into the bay) transport rainwater runoff and flush our litter into creeks,
rivers and ultimately into Port Phillip. The extent of this litter transport is
evidenced by the need for frequent, sometimes daily emptying of
Parks Victoria litter traps on the Yarra River and that the Victorian
government spent $80 million in 2012/13 alone on removing litter, including the
removal of over 7,800 tons of litter and debris (including plastics) from
Since the 1990s stormwater treatment devices designed to remove plastic
pollution from waterways have been deployed by local councils.
These include gross pollutant traps (GPT) which are designed to trap and
isolate pollutants, only allowing filtered stormwater to continue on to the
marine environment. There are a variety of gross pollutant traps available, and
they can remove contaminants such as litter, oil, grit, and sediment.
The stormwater system in Australia is generally the responsibility of
local government with Mr Nari Sahukar, from EDOs of Australia, commenting that local
councils 'are often on the front line' in responding to the issue.
This was supported by evidence provided by Dr Pudasaini who stated that
the Liverpool City Council has installed 114 GPTs, and has assessed that a
further 150 are required to adequately manage stormwater in the Liverpool area.
Dr Pudasaini acknowledged that 'when it comes down to implementation it is
a huge cost burden to council. It is outside the capacity of local government
areas'. Dr Pudasaini commented that:
My rough estimate of 150 GPTs is about $20 million in capital
investment and various ongoing costs associated with cleaning the GPTs. We are
also talking about other devices that can improve water quality in our river
system. That is the sort of cost we are talking about.
Dr Pudasaini explained that the Liverpool City Council currently collects
$1.2 million per annum through a stormwater levy. However this levy is
used to service the entirety of the stormwater system, rather than gross
pollutant traps specifically. Dr Pudasaini estimated that the Liverpool City
Council spends $300,000 per annum (on average) for the installation of new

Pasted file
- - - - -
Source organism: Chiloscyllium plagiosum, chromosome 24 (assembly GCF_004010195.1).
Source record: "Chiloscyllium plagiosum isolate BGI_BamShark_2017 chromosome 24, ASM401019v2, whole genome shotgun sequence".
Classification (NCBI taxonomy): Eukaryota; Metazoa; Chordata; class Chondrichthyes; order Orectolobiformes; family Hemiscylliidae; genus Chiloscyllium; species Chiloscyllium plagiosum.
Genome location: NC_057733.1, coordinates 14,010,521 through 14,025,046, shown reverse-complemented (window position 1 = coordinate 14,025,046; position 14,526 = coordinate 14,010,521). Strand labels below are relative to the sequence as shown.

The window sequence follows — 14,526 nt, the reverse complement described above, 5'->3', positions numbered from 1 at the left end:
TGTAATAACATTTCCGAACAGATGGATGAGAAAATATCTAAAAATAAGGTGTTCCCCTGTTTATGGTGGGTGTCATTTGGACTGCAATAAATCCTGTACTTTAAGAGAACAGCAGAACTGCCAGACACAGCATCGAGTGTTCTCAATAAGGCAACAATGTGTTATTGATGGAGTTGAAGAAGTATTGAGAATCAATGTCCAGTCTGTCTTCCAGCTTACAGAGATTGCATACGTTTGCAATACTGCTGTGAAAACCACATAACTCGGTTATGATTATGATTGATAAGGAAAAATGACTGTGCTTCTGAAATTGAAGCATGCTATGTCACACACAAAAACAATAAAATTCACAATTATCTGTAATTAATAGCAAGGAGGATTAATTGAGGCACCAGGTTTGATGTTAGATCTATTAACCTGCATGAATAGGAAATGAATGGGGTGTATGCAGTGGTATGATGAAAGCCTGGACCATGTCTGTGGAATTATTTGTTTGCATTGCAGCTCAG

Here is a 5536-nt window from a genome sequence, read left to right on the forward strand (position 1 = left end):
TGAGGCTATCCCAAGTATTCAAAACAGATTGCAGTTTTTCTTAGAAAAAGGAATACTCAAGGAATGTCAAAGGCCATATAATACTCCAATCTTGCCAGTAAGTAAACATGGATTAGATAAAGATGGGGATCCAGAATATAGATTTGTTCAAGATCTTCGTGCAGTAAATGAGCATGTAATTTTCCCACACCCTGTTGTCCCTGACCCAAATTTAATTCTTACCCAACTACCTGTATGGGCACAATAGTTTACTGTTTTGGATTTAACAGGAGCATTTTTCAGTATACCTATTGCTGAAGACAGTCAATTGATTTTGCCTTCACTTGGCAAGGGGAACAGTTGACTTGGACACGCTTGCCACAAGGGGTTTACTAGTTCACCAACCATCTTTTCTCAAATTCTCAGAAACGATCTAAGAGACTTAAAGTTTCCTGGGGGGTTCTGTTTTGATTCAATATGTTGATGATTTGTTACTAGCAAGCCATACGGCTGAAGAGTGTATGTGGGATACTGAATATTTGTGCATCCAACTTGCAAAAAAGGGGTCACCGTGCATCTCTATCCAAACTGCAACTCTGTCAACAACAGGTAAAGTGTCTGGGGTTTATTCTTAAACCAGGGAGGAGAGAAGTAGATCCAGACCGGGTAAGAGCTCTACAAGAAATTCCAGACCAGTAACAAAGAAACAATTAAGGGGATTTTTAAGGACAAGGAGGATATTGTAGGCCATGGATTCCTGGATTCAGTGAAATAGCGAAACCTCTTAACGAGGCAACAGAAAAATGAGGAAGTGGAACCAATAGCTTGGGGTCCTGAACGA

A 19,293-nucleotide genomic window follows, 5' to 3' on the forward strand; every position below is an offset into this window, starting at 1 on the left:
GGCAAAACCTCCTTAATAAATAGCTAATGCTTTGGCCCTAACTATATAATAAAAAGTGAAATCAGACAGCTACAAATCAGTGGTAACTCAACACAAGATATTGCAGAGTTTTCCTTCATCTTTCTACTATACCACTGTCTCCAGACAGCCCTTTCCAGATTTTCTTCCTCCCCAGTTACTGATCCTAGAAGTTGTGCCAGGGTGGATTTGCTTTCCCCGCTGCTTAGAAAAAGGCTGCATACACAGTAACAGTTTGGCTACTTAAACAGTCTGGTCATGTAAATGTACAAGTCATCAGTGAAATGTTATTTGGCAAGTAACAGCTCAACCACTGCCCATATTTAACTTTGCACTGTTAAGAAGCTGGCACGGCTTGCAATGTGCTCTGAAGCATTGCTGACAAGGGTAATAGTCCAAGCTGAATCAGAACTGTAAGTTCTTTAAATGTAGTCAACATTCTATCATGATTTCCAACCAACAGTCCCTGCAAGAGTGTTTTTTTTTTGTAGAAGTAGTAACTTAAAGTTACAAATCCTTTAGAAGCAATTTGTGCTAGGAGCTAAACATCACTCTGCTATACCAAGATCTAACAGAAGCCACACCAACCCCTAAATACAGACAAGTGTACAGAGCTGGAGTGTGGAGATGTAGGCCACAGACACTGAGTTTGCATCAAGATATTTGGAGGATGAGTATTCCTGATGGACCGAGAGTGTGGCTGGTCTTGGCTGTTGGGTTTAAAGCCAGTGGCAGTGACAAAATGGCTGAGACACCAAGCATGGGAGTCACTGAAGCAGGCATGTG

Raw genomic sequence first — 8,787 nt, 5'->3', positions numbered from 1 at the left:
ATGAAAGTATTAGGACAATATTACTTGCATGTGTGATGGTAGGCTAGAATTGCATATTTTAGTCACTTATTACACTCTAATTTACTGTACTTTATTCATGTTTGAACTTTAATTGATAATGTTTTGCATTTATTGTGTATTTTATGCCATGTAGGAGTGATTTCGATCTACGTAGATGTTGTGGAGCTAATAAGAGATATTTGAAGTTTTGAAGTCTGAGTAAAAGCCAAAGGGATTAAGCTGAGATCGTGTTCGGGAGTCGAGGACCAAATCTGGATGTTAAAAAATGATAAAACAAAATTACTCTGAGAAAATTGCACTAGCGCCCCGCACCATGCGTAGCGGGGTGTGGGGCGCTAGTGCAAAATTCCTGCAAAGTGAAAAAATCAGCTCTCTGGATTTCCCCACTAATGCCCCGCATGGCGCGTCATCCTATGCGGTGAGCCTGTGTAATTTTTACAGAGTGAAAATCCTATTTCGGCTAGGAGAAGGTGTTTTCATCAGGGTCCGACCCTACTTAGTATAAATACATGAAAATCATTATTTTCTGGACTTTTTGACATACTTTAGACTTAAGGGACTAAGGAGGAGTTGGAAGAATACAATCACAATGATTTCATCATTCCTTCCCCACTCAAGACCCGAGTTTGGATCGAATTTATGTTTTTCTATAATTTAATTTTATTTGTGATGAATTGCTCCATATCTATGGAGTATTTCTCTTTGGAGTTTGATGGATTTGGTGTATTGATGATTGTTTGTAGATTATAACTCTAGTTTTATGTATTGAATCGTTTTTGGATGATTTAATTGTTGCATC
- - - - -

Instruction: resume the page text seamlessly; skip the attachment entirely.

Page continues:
gross pollutant traps.
In addition to capital costs, maintenance costs are also an issue. The
Liverpool City Council is currently undertaking a review of its cleaning
regime. Dr Pudasaini explained:
...we normally clean them every three months. At the moment we
are reviewing that and the effective frequency of cleaning and the costs
involved. We are looking at optimising that process. For example, in the rainy
season we may need to clean more frequently than in autumn or when there is not
While it was recognised that stormwater infrastructure has improved,
witnesses pointed to continued concerns with current systems. Professor
Underwood, for example, commented that:
...we have improved immensely over the last 30 years with
stormwater outfalls, trapping of waste and so on. But I am not sure we are
doing it well enough. Even in those things, if you have a big storm, a lot of
material goes out of the traps and into the sea. It solves a day-to-day running
issue, but I do not know if anyone has evaluated how much is still going out.
So I think there are areas where we still need substantial improvement.
A further issue raised was that of the costs associated with gross
pollutant costs which act as a disincentive for councils. SPEL Environmental
Integrated Water Solutions submitted:
Many Councils are actively discouraging the implementation of
these devices [gross pollutant traps] in their area because they don't have an
adequate budget to empty the litter once it is captured. SPEL feels that this
is a false economy that simply shifts the cost from the catchment management
'silo' to the beaches 'silo'.
SPEL Environmental Integrated Water Solutions recommended that the Australian